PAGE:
PLANK NOVEMBER 2, 2012
Mitt Romney has long avoided explicitly calling President Obama a socialist, but desperate times call for desperate measures—and that includes another dubious ad, this one linking Obama with a triumvirate of famous socialists.
"Who supports Barack Obama?" asks the Spanish-language released this week in Florida. The question is followed by clips of Venezuelan President Hugo Chavez saying he’d vote for Obama if he lived in the U.S. and of Mariela Castro, Fidel Castro’s niece, saying she would vote for Obama, too. It also cites a controversy over an EPA email sent during Hispanic Heritage Month that featured a picture of Che Guevara.
The ad is aimed at Cuban and Venezuelan voters, who tend to be more politically conservative than their Hispanic peers. Cubans account for about 70 percent of Miami-Dade’s registered Republican voters and are expected to support Romney over Obama by more than a 3:1 margin, according to Brad Coker of Mason-Dixon Polling & Research, a GOP-leaning firm in Florida.
The Venezuelan community doesn't have nearly the same numbers or political muscle—yet. A large wave of mostly upper- and middle-class Venezuelans fled to South Florida in the early 2000’s, after Chavez assumed office, an influx “reminiscent of the Cuban migration spurred by Fidel Castro’s overthrow of Fulgencio Batista in 1959 and his imposition of a socialist state,” the New York Times reported in 2008. Census data show that between 2000 and 2010, the Venezuelan population in South Florida grew by 150 percent, from 41,000 to 102,000.
Some of these early Venezuelan immigrants are eligible to vote, and both Republicans and Democrats are courting them. “They are airplane migrants,” said Eduardo Gamarra, a professor of politics and international relations at Florida International University in Miami. “They are sought after, not necessarily because they vote, because they have wide pocket books.” (Gamarra noted that it is still a relatively small percentage of the total South Florida Venezuelan population that will be voting on Nov. 6.)
The Romney ad plays to the emotions of these two exile communities, promoting the not uncommon belief that Obama favor socialist policies. “The ad’s worked, it’s made the rounds of the radio stations and TV stations,” Gamarra said. “It’s a very simplistic view and it plays on fears. It goes back to this Cold War–mongering that I thought this community had left behind a long time ago. So I don’t think it’s a helpful ad from the perspective of the community moving forward.”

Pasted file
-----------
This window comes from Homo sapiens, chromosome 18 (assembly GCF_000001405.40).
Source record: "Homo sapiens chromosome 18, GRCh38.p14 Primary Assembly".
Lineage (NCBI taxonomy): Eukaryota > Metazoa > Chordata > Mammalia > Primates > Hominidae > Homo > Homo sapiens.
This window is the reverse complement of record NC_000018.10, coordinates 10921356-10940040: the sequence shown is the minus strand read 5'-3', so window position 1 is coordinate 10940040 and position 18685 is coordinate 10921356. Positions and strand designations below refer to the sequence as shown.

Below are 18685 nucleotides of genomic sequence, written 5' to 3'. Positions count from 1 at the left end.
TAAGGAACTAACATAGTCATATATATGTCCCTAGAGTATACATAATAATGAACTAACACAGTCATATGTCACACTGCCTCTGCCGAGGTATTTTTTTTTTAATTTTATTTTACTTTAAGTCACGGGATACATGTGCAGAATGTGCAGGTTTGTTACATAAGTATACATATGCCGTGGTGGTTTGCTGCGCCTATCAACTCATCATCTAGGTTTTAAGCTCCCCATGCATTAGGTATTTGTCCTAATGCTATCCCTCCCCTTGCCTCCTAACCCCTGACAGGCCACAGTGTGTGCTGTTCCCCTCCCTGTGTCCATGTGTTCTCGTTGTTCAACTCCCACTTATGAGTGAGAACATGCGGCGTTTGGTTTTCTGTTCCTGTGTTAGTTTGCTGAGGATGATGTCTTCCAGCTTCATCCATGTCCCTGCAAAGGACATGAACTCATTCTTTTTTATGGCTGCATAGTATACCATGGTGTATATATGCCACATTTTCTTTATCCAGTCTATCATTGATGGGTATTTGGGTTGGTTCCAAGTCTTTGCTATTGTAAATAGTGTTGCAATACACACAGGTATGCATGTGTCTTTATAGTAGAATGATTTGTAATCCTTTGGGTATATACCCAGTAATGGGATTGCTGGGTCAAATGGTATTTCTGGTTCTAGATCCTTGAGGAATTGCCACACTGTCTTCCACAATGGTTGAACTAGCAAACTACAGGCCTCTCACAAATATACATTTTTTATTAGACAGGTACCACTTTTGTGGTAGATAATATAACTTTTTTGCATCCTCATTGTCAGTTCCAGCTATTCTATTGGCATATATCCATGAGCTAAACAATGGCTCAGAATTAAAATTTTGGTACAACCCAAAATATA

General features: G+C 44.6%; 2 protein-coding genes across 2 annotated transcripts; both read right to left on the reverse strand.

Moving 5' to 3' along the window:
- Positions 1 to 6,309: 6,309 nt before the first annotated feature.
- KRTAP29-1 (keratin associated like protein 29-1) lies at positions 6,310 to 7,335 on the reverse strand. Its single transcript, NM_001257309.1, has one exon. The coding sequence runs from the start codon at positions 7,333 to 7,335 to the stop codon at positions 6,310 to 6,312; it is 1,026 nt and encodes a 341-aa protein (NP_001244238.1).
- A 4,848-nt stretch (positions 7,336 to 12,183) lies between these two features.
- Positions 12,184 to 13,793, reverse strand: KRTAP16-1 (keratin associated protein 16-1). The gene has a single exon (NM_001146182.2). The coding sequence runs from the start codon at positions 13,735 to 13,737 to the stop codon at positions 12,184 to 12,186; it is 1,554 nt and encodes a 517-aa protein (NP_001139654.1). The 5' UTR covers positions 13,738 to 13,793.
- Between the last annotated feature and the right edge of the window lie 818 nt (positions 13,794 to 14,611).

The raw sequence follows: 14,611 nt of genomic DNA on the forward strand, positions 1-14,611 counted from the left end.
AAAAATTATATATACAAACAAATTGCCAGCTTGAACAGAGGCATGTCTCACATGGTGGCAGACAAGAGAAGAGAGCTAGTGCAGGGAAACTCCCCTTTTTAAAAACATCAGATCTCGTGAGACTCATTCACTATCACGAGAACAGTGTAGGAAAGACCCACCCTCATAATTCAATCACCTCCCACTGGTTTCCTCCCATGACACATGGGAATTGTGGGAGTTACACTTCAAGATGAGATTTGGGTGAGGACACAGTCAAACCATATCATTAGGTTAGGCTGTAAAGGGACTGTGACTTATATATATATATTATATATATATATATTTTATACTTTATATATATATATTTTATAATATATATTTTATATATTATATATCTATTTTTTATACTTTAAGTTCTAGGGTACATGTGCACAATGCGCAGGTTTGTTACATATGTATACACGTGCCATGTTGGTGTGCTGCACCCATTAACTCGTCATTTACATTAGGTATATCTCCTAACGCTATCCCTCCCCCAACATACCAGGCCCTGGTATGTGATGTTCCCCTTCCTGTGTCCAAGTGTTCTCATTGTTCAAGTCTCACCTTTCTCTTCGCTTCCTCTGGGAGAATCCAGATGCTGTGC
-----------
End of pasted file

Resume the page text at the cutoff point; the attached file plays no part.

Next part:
In 2008, Obama made some gains among Cubans, and Romney has been campaigning heavily in Florida to win them back (and then some). But does such a nakedly pandering ad help or hurt that effort? Gamarra says the ad does nothing more than rally his existing Hispanic supporters, but Coker believes that anti-Chavez sentiment among Venezuelans in Miami is strong enough that the ad could shift some voters. “I don’t think it’s a desperate ad at all,” Coker said. “I think he’s just trying to peel off and reduce some of the margins that Obama had with certain groups.”
The Romney ad may be targeted at Cubans and Venezuelans—an influential voting bloc and an ascendant one, respectively—but that doesn't mean it lacks wider appeal. After all, just as anti-Castro sentiment isn't limited to the Cuban community, anti-Chavez sentiment can be found among many ethnicities, Hispanic or otherwise. And to conservatives who don't have personal, familial reasons for despising Castro and Chavez, but who do consider Obama a socialist, this ad merely bolsters that belief.
Some younger Latinos are rolling their eyes at the ad, but the intended audience is eating it up: the Cuban Republican establishment. The Miami Herald reports Republican U.S. Rep. Mario Diaz-Balart of Miami, speaking on a Spanish-language radio show, praised the ad and cited a proverb that loosely translates to, "Tell me who you walk with, and I'll tell you who you are."
* Update: In response, the Obama campaign released the following ad featuring former Miami Mayor Manny Diaz. Diaz was born in Cuba and is an independent.